The Kitchen Sink

Oldham Coliseum Theatre

Written by Tom Wells

Directed by Chris Lawson

The Kitchen Sink has a warm rich vein of humour with a steady flow of lively banter and acerbic quips. This is an undoubtedly upbeat take on some serious kitchen sink dramas. This is an Everyman, everyday family dealing with financial worries, plumbing woes; and managing disappointment, frustration, fear and grief. The kids are in flux as they try to find their place as adults. Dad is stubbornly clinging to a past that has no place in the future or even in the present. Mum is chucking lifebuoys to all and sundry in the shape of courgette muffins. In this scene of adversity there is also buckets of love and empathy. The Kitchen Sink is for everyone who has felt like screaming in their kitchen and it is an infectious reminder that we could be up on the kitchen table and dancing and singing along to Dolly Parton.

The staging works really well and Anna Reid’s design conveys the shabby family kitchen in need of a complete overhaul. The faded oranges and beiges of this utilitarian kitchen are brought alive by the people who inhabit this room as in so many homes. The wonky Christmas tinsel and Billy’s incongruous portrait of Dolly Parton are the little touches that make this home unique. The lighting is clever as each scene changes in muted semi darkness as family life continues to ebb and flow with a steady heartbeat of home and hearth.

The family are Northern working class with Kath, a feisty Mother who works two low paid jobs and yearns for change and rails against stagnating in a place that is a good place to come from, but not a good place to end up. Sue Devaney plays Kath with an infectious energy which never dims. She works hard at family, at work and in life but she is never a martyr but instead retains a kittenish, playfulness whether stripping off unto a newspaper or casually savouring her first spliff. There are moments where I wished the laughter dialled down a little to allow more space for her heartfelt plea for just a tiny change without the World ending. The poignancy and tenderness in the scene in which Kath has made the buffet for Pete’s Gran’s funeral is a joy to watch. The simple compassion of a Mother who loves to “mother” being “Mother” to the bereaved and orphaned Pete.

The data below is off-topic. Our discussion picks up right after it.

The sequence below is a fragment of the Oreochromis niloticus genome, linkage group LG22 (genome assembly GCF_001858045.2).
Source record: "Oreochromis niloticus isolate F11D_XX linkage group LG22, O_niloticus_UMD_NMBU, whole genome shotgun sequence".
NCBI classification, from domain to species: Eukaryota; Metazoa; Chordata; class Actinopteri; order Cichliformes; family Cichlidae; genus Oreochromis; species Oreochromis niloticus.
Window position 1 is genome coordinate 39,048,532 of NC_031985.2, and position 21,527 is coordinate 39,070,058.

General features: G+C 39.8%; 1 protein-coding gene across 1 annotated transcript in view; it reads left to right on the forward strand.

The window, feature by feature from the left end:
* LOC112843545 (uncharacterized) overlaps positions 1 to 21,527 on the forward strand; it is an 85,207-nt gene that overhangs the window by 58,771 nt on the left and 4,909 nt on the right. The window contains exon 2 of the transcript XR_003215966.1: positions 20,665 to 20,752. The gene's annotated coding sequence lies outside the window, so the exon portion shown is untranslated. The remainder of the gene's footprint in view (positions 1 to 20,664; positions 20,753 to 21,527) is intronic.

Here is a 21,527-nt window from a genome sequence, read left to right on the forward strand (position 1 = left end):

William Travis provides a dour, slightly gloomy Martin who is a good foil to wife Kath. Initially they seem ill- matched as her sunny playful nature seems at odds with his downbeat gruffness. Yet the moments of real laughter between the two shine as their strong emotional connection is evident. This is marriage at its best- there is humour, forbearance, compassion and earthy attraction. They may have a barely half-filled jar of 20 pences as savings security but they have a fortune in a rock solid union.

The children are less richly drawn. Billy played with great sweetness by Sam Glen, is ill equipped for Art College in London where his heartfelt homage to Dolly Parton is greeted as “kitsch” and “cool”. His warm and affectionate relationship with his mother is spontaneous and full of horseplay which belies the more awkward one with his father. This is a home where children are undoubtedly loved but where an artistic, gay and slightly diffident son is slightly held at arms length by a father who struggles to relate to him. Sophie played by Emily Stott is barbed wire brittle and is clearly a wounded soul. Her Mother senses something is wrong and Sophie is clearly very close to her father yet no one seems able, or dares to probe too deeply. Perhaps in every family the dark stuff lying at the bottom of the U- bend is avoided where possible. Like the makeshift mends on the kitchen sink until it finally erupts and make do and mend is no longer an option.

The most finely drawn character is Pete the young plumber and would-be suitor to Sophie. David Judge delivers a beautiful performance full of awkward grace and sensitivity. The quiet resilience and steadfast devotion to those he loves is a study in grace and gentleness. Despite or because of his own losses, he is the only one to really see Sophie’s pain and try to help her. This play subtly highlights how children can be loved and valued but sometimes “missed” in the business of making ends meet with multiple jobs or unsociable working hours.

The Kitchen Sink is filled with the music of Dolly Parton. This is a soundtrack full of songs bursting with energy and poignant, heartfelt melodies- a perfection reflection of this family at this particular kitchen sink. In the ladies loos after the show both cubicles were engaged with girls singing Dolly at the top of their voices!! I’m not a country music lover but I’ve been playing her all week. Small changes. Thanks Kath!! As the character says I got on the Circle Line in the wrong direction- Nothing happened- I just sat it out. This play has an ask for all of us. Do we want to sit it out or get off and go a different direction and see what happens.

At Oldham Coliseum

Fri 9 – Saturday 24 February 2018

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